The excitement level rose soon after the restart when the away coach was sent to the stands. Maybe the sun had been a bit much for him too. It didn’t seem to change much on the pitch though as the champions continued to press ineffectually for a goal to complete the coronation.

With a quarter of an hour to play it was the turn of the players to lose their composure. We had a minute or two of argy-bargy before Binh Phuoc switched off from the subsequent free-kick and an unmarked header put Viettel a goal up. It sparked just the sort of celebrations that you’d expect.

A few minutes later another header doubled their lead and we sloped out leaving them to it. Game and season over.

HCMC v Hai Phong, Saturday 18th March 2017, 5.30pm

April 13, 2017

Vietnam is another of those handy to get to destinations. Or at least it is if you are starting from Kuala Lumpur and only going as far as Ho Chi Minh City. Our flight lasted less than two hours and from the air I was able to see the canals and channels of the Mekong Delta.

We’d arranged electronic visas in advance but whilst mine worked fine, there was no record of Jen’s. The immigration fellas were pretty good about it though and simply made a note on her printed copy that I assume said something like ‘looks ok to me’.

We saw a few of the sights. The war museum struck me as a little biased, as I’m sure both sides were more than capable of the odd atrocity. It’s the winners who get to decide the history though, particularly in their own country.

We also had a wander along to the Presidential Palace in the hope of seeing some seventies furnishings and an umbrella stand made from an elephant’s foot. No such luck unfortunately, but we did get to go upstairs, look out onto the front lawn and imagine the tanks breaking down the front gates as Saigon fell to the forces from the north.

Good as all that was, I was primarily in town for the match and with the pavements seeming to accommodate as many scooters as the roads we took a taxi for the short journey to the twenty thousand capacity Thong Nhat stadium.

It was fairly busy outside and as we stepped out of the cab we were met by a tout who wanted a hundred thousand dongs for each of the two tickets that he had for the main stand. As that works out at three quid fifty a pop I wasn’t really too bothered about whatever mark-up he’d added and was quite happy to take them off his hands.

A later scrutiny of the tickets revealed that they had a face value of seventy thousand and so we’d paid an extra quid for the convenience of not having to find the ticket office.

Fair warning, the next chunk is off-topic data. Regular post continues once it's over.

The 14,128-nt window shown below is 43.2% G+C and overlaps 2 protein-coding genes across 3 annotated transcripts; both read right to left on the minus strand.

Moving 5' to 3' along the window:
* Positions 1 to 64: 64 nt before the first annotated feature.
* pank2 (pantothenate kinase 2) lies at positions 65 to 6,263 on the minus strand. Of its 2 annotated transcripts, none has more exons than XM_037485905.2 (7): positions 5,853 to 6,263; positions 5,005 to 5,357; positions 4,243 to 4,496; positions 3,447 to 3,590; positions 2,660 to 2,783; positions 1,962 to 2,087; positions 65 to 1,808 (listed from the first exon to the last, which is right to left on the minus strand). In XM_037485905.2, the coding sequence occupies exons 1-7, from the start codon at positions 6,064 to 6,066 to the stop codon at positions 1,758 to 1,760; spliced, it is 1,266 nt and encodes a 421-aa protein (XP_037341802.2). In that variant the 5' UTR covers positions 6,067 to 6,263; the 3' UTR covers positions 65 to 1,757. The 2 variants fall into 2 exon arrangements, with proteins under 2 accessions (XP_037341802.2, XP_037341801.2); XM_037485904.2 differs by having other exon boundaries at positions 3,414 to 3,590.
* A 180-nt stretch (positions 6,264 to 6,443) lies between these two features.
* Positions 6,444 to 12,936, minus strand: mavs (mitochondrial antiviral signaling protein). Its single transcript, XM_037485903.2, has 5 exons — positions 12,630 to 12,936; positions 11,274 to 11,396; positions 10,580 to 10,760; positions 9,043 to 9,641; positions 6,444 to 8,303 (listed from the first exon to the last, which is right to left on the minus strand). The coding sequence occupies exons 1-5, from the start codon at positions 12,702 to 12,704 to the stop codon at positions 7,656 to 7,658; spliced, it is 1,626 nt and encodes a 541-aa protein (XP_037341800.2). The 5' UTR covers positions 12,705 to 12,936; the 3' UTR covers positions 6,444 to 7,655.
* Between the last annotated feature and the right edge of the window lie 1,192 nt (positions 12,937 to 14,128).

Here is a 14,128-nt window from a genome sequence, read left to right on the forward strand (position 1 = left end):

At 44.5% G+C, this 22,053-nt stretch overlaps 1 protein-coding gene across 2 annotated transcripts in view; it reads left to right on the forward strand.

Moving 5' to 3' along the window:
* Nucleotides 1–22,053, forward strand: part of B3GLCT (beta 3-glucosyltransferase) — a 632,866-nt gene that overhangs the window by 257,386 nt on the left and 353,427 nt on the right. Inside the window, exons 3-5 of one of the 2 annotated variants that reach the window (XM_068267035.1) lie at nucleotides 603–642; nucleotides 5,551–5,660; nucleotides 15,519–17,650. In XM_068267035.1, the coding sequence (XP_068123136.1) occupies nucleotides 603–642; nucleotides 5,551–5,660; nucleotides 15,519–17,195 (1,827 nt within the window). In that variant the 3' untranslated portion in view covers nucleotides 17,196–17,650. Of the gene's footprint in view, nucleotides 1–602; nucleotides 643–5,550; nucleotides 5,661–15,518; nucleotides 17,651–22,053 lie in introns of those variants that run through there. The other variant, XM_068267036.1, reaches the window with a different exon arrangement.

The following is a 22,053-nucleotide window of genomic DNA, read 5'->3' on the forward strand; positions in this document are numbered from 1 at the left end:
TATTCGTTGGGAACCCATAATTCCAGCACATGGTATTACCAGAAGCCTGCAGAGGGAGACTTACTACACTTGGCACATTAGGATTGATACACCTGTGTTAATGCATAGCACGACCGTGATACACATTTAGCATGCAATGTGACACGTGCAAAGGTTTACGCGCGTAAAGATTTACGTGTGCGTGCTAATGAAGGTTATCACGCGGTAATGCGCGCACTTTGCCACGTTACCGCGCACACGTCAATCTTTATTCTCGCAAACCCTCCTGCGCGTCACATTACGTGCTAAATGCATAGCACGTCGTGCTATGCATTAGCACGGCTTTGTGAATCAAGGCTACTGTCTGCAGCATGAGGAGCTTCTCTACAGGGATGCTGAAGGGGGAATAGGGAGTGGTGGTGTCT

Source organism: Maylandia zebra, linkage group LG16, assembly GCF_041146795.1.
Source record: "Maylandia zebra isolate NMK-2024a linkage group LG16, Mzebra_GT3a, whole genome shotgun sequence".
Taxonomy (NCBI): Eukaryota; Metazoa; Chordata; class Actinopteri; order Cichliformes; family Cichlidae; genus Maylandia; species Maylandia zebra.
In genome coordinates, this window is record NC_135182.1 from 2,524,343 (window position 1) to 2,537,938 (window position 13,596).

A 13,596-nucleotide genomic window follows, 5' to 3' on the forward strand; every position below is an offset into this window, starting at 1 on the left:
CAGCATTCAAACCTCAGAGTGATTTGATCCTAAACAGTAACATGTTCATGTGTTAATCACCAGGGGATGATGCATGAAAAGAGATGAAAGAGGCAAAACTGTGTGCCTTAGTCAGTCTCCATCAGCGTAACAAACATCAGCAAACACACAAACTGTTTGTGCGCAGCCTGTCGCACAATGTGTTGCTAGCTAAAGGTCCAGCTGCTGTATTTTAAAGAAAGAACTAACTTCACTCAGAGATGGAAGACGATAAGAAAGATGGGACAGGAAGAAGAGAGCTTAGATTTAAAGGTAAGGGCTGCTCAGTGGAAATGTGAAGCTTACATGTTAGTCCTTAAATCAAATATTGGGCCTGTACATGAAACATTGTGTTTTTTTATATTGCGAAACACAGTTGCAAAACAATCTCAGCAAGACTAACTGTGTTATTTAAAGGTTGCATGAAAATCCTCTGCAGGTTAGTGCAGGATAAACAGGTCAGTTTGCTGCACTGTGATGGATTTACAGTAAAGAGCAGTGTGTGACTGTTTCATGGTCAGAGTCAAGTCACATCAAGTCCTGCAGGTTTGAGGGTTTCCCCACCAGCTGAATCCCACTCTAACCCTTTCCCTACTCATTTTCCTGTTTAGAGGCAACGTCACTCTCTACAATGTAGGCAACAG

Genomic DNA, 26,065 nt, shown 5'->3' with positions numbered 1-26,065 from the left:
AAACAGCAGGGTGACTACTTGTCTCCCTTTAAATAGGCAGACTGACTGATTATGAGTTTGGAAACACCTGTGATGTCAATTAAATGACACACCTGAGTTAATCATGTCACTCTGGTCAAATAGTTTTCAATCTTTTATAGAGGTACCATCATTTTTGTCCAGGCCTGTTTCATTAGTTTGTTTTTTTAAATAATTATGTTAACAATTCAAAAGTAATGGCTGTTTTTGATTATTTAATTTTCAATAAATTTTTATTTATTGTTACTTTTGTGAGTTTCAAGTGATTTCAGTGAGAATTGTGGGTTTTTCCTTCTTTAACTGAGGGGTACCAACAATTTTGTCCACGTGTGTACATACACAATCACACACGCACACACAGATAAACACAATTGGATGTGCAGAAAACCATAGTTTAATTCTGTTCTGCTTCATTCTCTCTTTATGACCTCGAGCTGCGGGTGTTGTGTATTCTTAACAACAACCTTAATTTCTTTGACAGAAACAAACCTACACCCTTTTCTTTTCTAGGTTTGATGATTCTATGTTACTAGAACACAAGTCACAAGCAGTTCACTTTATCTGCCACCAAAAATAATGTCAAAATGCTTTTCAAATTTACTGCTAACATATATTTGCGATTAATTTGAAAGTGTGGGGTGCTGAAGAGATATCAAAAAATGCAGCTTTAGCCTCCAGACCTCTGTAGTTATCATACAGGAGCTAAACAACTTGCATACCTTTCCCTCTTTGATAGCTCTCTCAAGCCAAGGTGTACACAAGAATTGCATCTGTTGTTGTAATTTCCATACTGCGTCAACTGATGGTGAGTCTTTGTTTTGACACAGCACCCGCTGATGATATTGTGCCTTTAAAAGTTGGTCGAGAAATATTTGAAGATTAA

There were plenty of fans in our covered stand and around five hundred or so home fans on the terrace opposite. They had a brass band and fireworks. Proper fireworks with showers of sparks, not just smoke flares.

Up at the back of the home fans terrace were a small group with a union jack that identified them as the Ho Chi Minh City UK Supporters Club. I presume they now live locally in Saigon rather than travelling to games from the UK, but you never know. It’s a funny old game, as Greavsie used to say, and you’ve got to get your fix whatever way you can.

There was a decent turnout from the visitors too, although I’ve no idea how far their hundred and fifty or so supporters had to travel. They had a high flag to fan ratio and every now and then would run across the terracing behind the goal waving their colours in a half-hearted attempt at riling the home support.

The home side were in red, with visitors Hai Phong in yellow. I didn’t think the standard of the top-tier game was too bad but maybe watching the Boro has lowered my expectations a little. The big number nine for Hai Phong put himself about a bit without ever really seeming to get the ball under control.

Ho Chi Minh had a skillful left-winger with a trick or two and a tendency to embarrass the defenders in a way that put him at risk of being launched into the distance.

Whilst the hosts had generally looked the most likely to score it was the away side that broke the deadlock when one of their strikers followed up his own saved shot and put them one up. Ho Chi Minh put the pressure on in the final minutes but the single goal was enough to seal the win for Hai Phong.

We flagged down a taxi and headed off for some nems.